Not all companies were able to weather the destructive nature of economic tsunami. Unfortunately, I spoke to a few founder/CEOs that just ran out of market demand, time and/or money. One firm addressing the needs of the new home construction market immediately became a skeleton staff of one in very quick order. The technology, customer value proposition, and competitive spirits remained intact but without positive cash flow there is no viable business, and has elected to try and wait for the market to return. Another firm in the same sector was a little more fortunate, or should I say had better foresight and when the tough times hit, they turned their attention to acquisitions as a means to help weather the storm, to effectively restructure and diversify the business. Sales and cash flow still remain major issues, especially in the construction market sector which was the hardest hit, but the CEOs vision and determination to overcome and succeed was a major force in moving the company forward. Not to mention a strong balance sheet. Both CEOs commented that they saw no trickling down effect of monies promised from the current administration's trillion dollar stimulus package. Bottom line: a rainy day fund is a cornerstone strategy of successful businesses.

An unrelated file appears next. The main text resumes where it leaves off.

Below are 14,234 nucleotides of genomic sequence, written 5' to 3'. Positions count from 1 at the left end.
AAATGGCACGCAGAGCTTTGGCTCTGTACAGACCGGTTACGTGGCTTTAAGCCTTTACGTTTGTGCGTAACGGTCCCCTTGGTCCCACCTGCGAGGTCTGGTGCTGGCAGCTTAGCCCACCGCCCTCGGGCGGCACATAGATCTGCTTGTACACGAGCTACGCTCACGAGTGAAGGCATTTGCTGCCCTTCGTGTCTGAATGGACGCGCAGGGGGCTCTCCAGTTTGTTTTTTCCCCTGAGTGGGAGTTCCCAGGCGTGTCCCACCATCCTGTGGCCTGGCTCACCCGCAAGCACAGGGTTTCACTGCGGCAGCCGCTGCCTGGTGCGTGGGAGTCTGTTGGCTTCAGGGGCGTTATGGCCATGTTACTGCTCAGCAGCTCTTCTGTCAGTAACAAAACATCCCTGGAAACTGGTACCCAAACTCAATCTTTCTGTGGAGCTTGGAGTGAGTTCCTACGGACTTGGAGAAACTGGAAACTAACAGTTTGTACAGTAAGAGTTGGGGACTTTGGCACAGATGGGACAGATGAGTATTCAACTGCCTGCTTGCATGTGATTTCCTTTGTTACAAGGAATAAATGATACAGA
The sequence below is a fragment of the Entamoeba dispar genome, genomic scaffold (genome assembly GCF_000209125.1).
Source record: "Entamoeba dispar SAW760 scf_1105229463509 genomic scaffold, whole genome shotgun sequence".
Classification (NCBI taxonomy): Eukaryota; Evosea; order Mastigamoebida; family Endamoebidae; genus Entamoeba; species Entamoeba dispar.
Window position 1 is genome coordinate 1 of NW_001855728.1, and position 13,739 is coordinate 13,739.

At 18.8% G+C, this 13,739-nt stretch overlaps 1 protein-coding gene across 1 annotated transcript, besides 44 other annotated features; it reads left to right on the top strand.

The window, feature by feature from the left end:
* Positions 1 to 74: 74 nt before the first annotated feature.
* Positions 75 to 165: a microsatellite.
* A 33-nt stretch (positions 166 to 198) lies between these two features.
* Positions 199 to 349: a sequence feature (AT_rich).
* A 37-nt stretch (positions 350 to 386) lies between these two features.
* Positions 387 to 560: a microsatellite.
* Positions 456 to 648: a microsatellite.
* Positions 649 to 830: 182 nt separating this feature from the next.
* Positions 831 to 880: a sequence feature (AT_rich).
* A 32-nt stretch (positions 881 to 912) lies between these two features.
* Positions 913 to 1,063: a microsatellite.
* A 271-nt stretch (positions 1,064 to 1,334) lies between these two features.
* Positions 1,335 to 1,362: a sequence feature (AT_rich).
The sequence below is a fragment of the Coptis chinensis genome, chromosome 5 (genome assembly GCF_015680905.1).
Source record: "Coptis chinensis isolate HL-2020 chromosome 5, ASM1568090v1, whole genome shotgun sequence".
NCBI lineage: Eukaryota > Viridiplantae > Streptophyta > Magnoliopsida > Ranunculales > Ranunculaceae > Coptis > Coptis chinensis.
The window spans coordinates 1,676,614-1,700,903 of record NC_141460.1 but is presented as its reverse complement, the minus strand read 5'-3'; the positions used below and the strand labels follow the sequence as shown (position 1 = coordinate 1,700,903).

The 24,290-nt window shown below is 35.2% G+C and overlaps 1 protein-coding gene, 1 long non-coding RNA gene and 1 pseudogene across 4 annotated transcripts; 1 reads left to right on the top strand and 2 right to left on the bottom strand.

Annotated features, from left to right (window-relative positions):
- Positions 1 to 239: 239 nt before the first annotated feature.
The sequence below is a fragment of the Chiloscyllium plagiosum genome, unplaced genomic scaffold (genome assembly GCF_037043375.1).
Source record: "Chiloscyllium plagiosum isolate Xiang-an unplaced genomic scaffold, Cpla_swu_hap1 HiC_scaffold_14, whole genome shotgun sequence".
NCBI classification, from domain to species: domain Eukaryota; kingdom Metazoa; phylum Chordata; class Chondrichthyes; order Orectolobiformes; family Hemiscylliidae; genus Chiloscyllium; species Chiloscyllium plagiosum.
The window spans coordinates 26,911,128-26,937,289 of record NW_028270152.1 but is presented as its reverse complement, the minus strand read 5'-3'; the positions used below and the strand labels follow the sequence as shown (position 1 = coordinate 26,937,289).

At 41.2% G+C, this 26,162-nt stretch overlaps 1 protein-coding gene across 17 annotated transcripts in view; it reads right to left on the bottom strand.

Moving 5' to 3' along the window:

I invite you to join me at the upcoming Merge Briefing on Sept. 23 in Salt Lake City or Sept. 24 in Denver. Click here to register.